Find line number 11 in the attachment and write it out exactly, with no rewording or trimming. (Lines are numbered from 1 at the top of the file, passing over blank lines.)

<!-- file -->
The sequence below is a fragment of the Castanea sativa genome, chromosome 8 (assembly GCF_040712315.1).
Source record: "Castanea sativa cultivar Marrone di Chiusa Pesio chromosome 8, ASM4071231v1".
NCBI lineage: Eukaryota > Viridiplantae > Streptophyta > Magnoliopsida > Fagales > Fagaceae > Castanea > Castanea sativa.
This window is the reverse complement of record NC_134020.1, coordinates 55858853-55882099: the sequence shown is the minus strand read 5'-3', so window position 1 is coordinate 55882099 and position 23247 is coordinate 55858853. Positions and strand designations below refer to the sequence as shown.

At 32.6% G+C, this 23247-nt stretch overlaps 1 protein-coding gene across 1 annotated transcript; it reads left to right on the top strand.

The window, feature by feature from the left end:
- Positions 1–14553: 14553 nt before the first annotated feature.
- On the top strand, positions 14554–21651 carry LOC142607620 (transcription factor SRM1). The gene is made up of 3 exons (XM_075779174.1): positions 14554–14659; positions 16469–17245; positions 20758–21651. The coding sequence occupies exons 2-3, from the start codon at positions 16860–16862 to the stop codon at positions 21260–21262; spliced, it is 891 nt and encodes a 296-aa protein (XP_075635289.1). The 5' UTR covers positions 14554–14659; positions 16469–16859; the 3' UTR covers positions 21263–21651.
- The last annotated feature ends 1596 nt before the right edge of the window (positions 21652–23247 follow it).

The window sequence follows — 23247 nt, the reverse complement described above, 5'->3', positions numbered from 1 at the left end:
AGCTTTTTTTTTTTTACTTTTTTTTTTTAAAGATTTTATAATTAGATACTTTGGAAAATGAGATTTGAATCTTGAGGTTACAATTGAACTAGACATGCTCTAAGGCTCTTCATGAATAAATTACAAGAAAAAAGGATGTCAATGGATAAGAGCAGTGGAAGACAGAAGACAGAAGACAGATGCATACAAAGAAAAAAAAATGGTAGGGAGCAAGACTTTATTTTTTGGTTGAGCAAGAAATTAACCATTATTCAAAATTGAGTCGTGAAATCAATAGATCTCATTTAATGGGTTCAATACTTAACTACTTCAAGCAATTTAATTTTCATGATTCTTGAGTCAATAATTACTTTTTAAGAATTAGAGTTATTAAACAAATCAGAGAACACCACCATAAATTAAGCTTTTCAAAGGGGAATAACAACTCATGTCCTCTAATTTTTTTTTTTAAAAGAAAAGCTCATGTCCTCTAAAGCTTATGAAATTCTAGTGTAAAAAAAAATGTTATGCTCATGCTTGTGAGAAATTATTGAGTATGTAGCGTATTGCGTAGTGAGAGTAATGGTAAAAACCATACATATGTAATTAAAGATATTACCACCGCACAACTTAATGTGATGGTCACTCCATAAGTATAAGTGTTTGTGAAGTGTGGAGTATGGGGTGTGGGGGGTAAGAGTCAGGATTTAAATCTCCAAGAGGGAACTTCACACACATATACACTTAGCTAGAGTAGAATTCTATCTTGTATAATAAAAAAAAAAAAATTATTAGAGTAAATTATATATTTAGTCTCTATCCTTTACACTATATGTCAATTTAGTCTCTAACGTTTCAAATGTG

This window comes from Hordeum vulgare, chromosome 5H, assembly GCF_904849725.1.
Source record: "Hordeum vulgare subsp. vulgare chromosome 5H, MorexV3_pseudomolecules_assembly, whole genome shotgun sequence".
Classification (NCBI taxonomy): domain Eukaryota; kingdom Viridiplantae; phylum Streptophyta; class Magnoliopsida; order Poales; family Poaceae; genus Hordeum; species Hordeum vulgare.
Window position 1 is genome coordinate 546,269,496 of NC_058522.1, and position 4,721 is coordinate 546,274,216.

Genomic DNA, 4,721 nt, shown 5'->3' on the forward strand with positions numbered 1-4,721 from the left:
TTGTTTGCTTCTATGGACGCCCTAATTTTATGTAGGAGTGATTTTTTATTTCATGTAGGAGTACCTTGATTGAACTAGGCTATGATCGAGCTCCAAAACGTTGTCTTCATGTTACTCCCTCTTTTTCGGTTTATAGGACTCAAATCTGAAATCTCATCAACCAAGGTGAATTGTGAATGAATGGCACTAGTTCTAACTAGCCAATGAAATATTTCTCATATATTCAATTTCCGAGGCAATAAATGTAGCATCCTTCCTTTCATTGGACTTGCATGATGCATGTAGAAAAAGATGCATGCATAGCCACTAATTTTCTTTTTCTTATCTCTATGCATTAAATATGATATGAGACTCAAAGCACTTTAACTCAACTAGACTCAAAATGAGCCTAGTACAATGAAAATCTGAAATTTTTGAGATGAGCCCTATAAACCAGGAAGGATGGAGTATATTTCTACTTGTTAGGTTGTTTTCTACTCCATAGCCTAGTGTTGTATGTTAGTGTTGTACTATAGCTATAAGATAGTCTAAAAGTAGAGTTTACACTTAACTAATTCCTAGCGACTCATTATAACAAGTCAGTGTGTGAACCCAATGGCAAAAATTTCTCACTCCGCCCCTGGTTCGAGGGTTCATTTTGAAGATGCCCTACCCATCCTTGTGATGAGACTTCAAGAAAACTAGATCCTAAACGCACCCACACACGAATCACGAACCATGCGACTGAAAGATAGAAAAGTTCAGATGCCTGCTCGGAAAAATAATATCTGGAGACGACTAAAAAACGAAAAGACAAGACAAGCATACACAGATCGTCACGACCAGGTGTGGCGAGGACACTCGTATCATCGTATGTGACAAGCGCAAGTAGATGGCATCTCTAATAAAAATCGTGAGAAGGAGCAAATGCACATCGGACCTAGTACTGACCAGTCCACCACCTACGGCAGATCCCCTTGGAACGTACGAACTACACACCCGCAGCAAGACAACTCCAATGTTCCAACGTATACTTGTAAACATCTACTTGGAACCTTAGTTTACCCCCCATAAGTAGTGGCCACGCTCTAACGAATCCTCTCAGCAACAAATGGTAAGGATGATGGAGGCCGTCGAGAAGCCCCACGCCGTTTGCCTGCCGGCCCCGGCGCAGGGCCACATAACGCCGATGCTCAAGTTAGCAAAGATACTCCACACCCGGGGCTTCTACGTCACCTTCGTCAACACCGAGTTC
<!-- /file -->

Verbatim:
AGCTTTTTTTTTTTTACTTTTTTTTTTTAAAGATTTTATAATTAGATACTTTGGAAAATGAGATTTGAATCTTGAGGTTACAATTGAACTAGACATGCTCTAAGGCTCTTCATGAATAAATTACAAGAAAAAAGGATGTCAATGGATAAGAGCAGTGGAAGACAGAAGACAGAAGACAGATGCATACAAAGAAAAAAAAATGGTAGGGAGCAAGACTTTATTTTTTGGTTGAGCAAGAAATTAACCATTATTCAAAATTGAGTCGTGAAATCAATAGATCTCATTTAATGGGTTCAATACTTAACTACTTCAAGCAATTTAATTTTCATGATTCTTGAGTCAATAATTACTTTTTAAGAATTAGAGTTATTAAACAAATCAGAGAACACCACCATAAATTAAGCTTTTCAAAGGGGAATAACAACTCATGTCCTCTAATTTTTTTTTTTAAAAGAAAAGCTCATGTCCTCTAAAGCTTATGAAATTCTAGTGTAAAAAAAAATGTTATGCTCATGCTTGTGAGAAATTATTGAGTATGTAGCGTATTGCGTAGTGAGAGTAATGGTAAAAACCATACATATGTAATTAAAGATATTACCACCGCACAACTTAATGTGATGGTCACTCCATAAGTATAAGTGTTTGTGAAGTGTGGAGTATGGGGTGTGGGGGGTAAGAGTCAGGATTTAAATCTCCAAGAGGGAACTTCACACACATATACACTTAGCTAGAGTAGAATTCTATCTTGTATAATAAAAAAAAAAAAATTATTAGAGTAAATTATATATTTAGTCTCTATCCTTTACACTATATGTCAATTTAGTCTCTAACGTTTCAAATGTG